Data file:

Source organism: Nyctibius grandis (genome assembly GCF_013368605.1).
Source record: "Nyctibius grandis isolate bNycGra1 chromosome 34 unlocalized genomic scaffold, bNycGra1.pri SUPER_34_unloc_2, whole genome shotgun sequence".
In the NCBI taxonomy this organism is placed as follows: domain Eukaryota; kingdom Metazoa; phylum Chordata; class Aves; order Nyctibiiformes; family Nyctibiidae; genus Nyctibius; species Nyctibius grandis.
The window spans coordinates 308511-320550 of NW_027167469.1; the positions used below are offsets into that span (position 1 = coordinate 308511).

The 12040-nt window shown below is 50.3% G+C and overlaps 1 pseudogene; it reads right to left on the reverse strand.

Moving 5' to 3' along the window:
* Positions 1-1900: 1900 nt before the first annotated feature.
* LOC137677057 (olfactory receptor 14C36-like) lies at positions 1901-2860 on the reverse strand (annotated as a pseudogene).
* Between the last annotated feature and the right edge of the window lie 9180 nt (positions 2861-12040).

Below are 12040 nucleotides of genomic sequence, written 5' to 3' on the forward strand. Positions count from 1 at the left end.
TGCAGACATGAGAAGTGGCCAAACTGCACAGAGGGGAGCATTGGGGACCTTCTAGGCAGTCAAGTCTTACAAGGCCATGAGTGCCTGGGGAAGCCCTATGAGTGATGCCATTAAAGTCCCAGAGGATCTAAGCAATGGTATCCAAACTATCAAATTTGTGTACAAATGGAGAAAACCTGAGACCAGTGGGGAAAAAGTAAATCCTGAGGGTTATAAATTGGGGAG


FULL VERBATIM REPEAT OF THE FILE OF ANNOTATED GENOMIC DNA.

Source organism: Nyctibius grandis (genome assembly GCF_013368605.1).
Source record: "Nyctibius grandis isolate bNycGra1 chromosome 34 unlocalized genomic scaffold, bNycGra1.pri SUPER_34_unloc_2, whole genome shotgun sequence".
In the NCBI taxonomy this organism is placed as follows: domain Eukaryota; kingdom Metazoa; phylum Chordata; class Aves; order Nyctibiiformes; family Nyctibiidae; genus Nyctibius; species Nyctibius grandis.
The window spans coordinates 308511-320550 of NW_027167469.1; the positions used below are offsets into that span (position 1 = coordinate 308511).

The 12040-nt window shown below is 50.3% G+C and overlaps 1 pseudogene; it reads right to left on the reverse strand.

Moving 5' to 3' along the window:
* Positions 1-1900: 1900 nt before the first annotated feature.
* LOC137677057 (olfactory receptor 14C36-like) lies at positions 1901-2860 on the reverse strand (annotated as a pseudogene).
* Between the last annotated feature and the right edge of the window lie 9180 nt (positions 2861-12040).

Below are 12040 nucleotides of genomic sequence, written 5' to 3' on the forward strand. Positions count from 1 at the left end.
TGCAGACATGAGAAGTGGCCAAACTGCACAGAGGGGAGCATTGGGGACCTTCTAGGCAGTCAAGTCTTACAAGGCCATGAGTGCCTGGGGAAGCCCTATGAGTGATGCCATTAAAGTCCCAGAGGATCTAAGCAATGGTATCCAAACTATCAAATTTGTGTACAAATGGAGAAAACCTGAGACCAGTGGGGAAAAAGTAAATCCTGAGGGTTATAAATTGGGGAG